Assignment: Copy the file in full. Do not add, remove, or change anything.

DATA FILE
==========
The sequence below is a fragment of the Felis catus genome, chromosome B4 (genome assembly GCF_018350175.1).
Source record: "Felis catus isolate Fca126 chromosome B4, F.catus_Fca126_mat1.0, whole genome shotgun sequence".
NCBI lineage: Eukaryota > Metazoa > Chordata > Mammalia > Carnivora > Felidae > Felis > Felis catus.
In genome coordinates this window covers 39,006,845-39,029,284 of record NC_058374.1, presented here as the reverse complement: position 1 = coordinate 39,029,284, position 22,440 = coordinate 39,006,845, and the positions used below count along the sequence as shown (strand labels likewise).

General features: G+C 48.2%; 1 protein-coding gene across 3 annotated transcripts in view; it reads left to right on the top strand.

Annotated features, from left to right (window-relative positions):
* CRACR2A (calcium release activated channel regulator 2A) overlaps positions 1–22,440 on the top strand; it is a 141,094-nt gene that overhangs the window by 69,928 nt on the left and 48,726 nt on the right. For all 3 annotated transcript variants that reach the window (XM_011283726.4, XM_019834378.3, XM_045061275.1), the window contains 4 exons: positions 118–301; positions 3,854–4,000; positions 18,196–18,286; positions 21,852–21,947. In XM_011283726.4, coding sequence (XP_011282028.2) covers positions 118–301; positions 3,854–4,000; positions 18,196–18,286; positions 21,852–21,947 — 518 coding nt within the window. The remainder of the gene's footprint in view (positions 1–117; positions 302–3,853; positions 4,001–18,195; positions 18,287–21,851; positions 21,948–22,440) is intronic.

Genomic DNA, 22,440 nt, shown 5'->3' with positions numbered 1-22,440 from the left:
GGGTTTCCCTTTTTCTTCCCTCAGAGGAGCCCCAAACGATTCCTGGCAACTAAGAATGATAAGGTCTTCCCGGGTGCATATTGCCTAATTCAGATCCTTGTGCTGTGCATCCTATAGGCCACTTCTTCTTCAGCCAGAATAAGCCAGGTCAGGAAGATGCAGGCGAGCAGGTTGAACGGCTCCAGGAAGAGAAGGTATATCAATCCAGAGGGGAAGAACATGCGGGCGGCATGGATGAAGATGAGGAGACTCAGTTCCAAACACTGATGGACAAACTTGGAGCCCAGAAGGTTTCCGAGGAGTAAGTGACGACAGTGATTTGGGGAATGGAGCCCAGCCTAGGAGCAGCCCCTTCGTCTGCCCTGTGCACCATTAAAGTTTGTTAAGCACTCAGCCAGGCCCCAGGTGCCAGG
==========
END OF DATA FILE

The sequence below is a fragment of the Felis catus genome, chromosome B4 (genome assembly GCF_018350175.1).
Source record: "Felis catus isolate Fca126 chromosome B4, F.catus_Fca126_mat1.0, whole genome shotgun sequence".
NCBI lineage: Eukaryota > Metazoa > Chordata > Mammalia > Carnivora > Felidae > Felis > Felis catus.
In genome coordinates this window covers 39,006,845-39,029,284 of record NC_058374.1, presented here as the reverse complement: position 1 = coordinate 39,029,284, position 22,440 = coordinate 39,006,845, and the positions used below count along the sequence as shown (strand labels likewise).

General features: G+C 48.2%; 1 protein-coding gene across 3 annotated transcripts in view; it reads left to right on the top strand.

Annotated features, from left to right (window-relative positions):
* CRACR2A (calcium release activated channel regulator 2A) overlaps positions 1–22,440 on the top strand; it is a 141,094-nt gene that overhangs the window by 69,928 nt on the left and 48,726 nt on the right. For all 3 annotated transcript variants that reach the window (XM_011283726.4, XM_019834378.3, XM_045061275.1), the window contains 4 exons: positions 118–301; positions 3,854–4,000; positions 18,196–18,286; positions 21,852–21,947. In XM_011283726.4, coding sequence (XP_011282028.2) covers positions 118–301; positions 3,854–4,000; positions 18,196–18,286; positions 21,852–21,947 — 518 coding nt within the window. The remainder of the gene's footprint in view (positions 1–117; positions 302–3,853; positions 4,001–18,195; positions 18,287–21,851; positions 21,948–22,440) is intronic.

Genomic DNA, 22,440 nt, shown 5'->3' with positions numbered 1-22,440 from the left:
GGGTTTCCCTTTTTCTTCCCTCAGAGGAGCCCCAAACGATTCCTGGCAACTAAGAATGATAAGGTCTTCCCGGGTGCATATTGCCTAATTCAGATCCTTGTGCTGTGCATCCTATAGGCCACTTCTTCTTCAGCCAGAATAAGCCAGGTCAGGAAGATGCAGGCGAGCAGGTTGAACGGCTCCAGGAAGAGAAGGTATATCAATCCAGAGGGGAAGAACATGCGGGCGGCATGGATGAAGATGAGGAGACTCAGTTCCAAACACTGATGGACAAACTTGGAGCCCAGAAGGTTTCCGAGGAGTAAGTGACGACAGTGATTTGGGGAATGGAGCCCAGCCTAGGAGCAGCCCCTTCGTCTGCCCTGTGCACCATTAAAGTTTGTTAAGCACTCAGCCAGGCCCCAGGTGCCAGG